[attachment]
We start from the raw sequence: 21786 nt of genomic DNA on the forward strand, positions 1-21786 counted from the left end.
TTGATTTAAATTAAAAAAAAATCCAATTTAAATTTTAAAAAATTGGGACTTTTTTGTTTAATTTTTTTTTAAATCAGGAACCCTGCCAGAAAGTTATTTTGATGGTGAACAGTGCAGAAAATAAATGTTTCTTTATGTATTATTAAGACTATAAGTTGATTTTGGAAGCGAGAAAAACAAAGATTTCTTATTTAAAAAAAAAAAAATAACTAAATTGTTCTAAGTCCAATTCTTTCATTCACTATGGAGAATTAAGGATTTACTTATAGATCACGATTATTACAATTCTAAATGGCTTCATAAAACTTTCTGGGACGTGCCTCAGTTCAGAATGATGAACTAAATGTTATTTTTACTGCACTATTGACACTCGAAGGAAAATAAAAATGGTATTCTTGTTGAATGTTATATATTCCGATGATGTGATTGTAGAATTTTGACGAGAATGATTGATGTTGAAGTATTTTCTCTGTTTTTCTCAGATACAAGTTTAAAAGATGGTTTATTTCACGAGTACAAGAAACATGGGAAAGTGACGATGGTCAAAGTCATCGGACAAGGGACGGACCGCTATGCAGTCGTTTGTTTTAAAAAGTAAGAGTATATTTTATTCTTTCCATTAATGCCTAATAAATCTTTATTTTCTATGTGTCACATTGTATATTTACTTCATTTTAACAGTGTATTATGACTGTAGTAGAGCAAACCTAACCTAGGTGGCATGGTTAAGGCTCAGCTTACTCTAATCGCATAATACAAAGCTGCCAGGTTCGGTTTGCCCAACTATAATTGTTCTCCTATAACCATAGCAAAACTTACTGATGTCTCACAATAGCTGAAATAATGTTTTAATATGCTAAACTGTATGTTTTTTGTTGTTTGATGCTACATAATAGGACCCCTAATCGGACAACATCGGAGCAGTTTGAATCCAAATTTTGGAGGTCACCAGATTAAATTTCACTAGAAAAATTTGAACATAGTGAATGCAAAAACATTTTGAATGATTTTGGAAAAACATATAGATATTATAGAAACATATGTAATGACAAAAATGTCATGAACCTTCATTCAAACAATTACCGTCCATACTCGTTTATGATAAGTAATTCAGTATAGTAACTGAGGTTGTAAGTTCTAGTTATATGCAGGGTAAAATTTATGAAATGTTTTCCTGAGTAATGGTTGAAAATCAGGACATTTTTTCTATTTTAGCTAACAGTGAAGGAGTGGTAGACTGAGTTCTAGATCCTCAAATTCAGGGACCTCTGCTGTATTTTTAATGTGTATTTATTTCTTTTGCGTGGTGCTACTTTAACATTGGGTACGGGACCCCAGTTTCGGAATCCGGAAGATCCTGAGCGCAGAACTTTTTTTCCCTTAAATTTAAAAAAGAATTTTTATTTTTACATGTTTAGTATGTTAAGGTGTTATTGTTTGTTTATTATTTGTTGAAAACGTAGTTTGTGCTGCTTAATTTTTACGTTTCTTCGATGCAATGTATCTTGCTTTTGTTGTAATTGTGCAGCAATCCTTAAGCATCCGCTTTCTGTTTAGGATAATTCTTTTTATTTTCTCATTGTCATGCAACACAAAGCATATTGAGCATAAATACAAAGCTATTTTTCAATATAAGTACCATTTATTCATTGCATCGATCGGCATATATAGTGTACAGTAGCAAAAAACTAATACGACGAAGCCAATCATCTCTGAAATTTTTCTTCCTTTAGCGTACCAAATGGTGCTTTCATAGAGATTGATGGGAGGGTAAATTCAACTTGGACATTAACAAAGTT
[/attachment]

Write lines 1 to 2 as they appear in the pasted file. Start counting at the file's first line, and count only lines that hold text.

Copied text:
We start from the raw sequence: 21786 nt of genomic DNA on the forward strand, positions 1-21786 counted from the left end.
TTGATTTAAATTAAAAAAAAATCCAATTTAAATTTTAAAAAATTGGGACTTTTTTGTTTAATTTTTTTTTAAATCAGGAACCCTGCCAGAAAGTTATTTTGATGGTGAACAGTGCAGAAAATAAATGTTTCTTTATGTATTATTAAGACTATAAGTTGATTTTGGAAGCGAGAAAAACAAAGATTTCTTATTTAAAAAAAAAAAAATAACTAAATTGTTCTAAGTCCAATTCTTTCATTCACTATGGAGAATTAAGGATTTACTTATAGATCACGATTATTACAATTCTAAATGGCTTCATAAAACTTTCTGGGACGTGCCTCAGTTCAGAATGATGAACTAAATGTTATTTTTACTGCACTATTGACACTCGAAGGAAAATAAAAATGGTATTCTTGTTGAATGTTATATATTCCGATGATGTGATTGTAGAATTTTGACGAGAATGATTGATGTTGAAGTATTTTCTCTGTTTTTCTCAGATACAAGTTTAAAAGATGGTTTATTTCACGAGTACAAGAAACATGGGAAAGTGACGATGGTCAAAGTCATCGGACAAGGGACGGACCGCTATGCAGTCGTTTGTTTTAAAAAGTAAGAGTATATTTTATTCTTTCCATTAATGCCTAATAAATCTTTATTTTCTATGTGTCACATTGTATATTTACTTCATTTTAACAGTGTATTATGACTGTAGTAGAGCAAACCTAACCTAGGTGGCATGGTTAAGGCTCAGCTTACTCTAATCGCATAATACAAAGCTGCCAGGTTCGGTTTGCCCAACTATAATTGTTCTCCTATAACCATAGCAAAACTTACTGATGTCTCACAATAGCTGAAATAATGTTTTAATATGCTAAACTGTATGTTTTTTGTTGTTTGATGCTACATAATAGGACCCCTAATCGGACAACATCGGAGCAGTTTGAATCCAAATTTTGGAGGTCACCAGATTAAATTTCACTAGAAAAATTTGAACATAGTGAATGCAAAAACATTTTGAATGATTTTGGAAAAACATATAGATATTATAGAAACATATGTAATGACAAAAATGTCATGAACCTTCATTCAAACAATTACCGTCCATACTCGTTTATGATAAGTAATTCAGTATAGTAACTGAGGTTGTAAGTTCTAGTTATATGCAGGGTAAAATTTATGAAATGTTTTCCTGAGTAATGGTTGAAAATCAGGACATTTTTTCTATTTTAGCTAACAGTGAAGGAGTGGTAGACTGAGTTCTAGATCCTCAAATTCAGGGACCTCTGCTGTATTTTTAATGTGTATTTATTTCTTTTGCGTGGTGCTACTTTAACATTGGGTACGGGACCCCAGTTTCGGAATCCGGAAGATCCTGAGCGCAGAACTTTTTTTCCCTTAAATTTAAAAAAGAATTTTTATTTTTACATGTTTAGTATGTTAAGGTGTTATTGTTTGTTTATTATTTGTTGAAAACGTAGTTTGTGCTGCTTAATTTTTACGTTTCTTCGATGCAATGTATCTTGCTTTTGTTGTAATTGTGCAGCAATCCTTAAGCATCCGCTTTCTGTTTAGGATAATTCTTTTTATTTTCTCATTGTCATGCAACACAAAGCATATTGAGCATAAATACAAAGCTATTTTTCAATATAAGTACCATTTATTCATTGCATCGATCGGCATATATAGTGTACAGTAGCAAAAAACTAATACGACGAAGCCAATCATCTCTGAAATTTTTCTTCCTTTAGCGTACCAAATGGTGCTTTCATAGAGATTGATGGGAGGGTAAATTCAACTTGGACATTAACAAAGTT